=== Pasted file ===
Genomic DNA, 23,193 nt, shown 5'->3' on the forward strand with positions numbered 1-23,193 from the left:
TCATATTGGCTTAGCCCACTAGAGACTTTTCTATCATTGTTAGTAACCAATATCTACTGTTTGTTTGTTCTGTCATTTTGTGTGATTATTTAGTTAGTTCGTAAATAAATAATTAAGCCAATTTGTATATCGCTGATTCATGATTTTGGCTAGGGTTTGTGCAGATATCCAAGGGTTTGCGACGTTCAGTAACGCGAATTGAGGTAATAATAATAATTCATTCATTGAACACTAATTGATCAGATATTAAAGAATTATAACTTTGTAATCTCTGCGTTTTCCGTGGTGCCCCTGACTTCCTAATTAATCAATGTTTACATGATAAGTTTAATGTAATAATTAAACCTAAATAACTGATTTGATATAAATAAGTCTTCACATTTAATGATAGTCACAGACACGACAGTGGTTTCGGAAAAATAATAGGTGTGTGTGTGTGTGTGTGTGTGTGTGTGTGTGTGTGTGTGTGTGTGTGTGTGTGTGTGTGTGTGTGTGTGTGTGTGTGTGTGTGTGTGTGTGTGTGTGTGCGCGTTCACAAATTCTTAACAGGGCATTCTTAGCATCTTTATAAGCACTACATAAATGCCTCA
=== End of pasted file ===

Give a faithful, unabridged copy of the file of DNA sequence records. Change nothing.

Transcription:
Genomic DNA, 23,193 nt, shown 5'->3' on the forward strand with positions numbered 1-23,193 from the left:
TCATATTGGCTTAGCCCACTAGAGACTTTTCTATCATTGTTAGTAACCAATATCTACTGTTTGTTTGTTCTGTCATTTTGTGTGATTATTTAGTTAGTTCGTAAATAAATAATTAAGCCAATTTGTATATCGCTGATTCATGATTTTGGCTAGGGTTTGTGCAGATATCCAAGGGTTTGCGACGTTCAGTAACGCGAATTGAGGTAATAATAATAATTCATTCATTGAACACTAATTGATCAGATATTAAAGAATTATAACTTTGTAATCTCTGCGTTTTCCGTGGTGCCCCTGACTTCCTAATTAATCAATGTTTACATGATAAGTTTAATGTAATAATTAAACCTAAATAACTGATTTGATATAAATAAGTCTTCACATTTAATGATAGTCACAGACACGACAGTGGTTTCGGAAAAATAATAGGTGTGTGTGTGTGTGTGTGTGTGTGTGTGTGTGTGTGTGTGTGTGTGTGTGTGTGTGTGTGTGTGTGTGTGTGTGTGTGTGTGTGTGTGTGTGTGTGTGTGCGCGTTCACAAATTCTTAACAGGGCATTCTTAGCATCTTTATAAGCACTACATAAATGCCTCA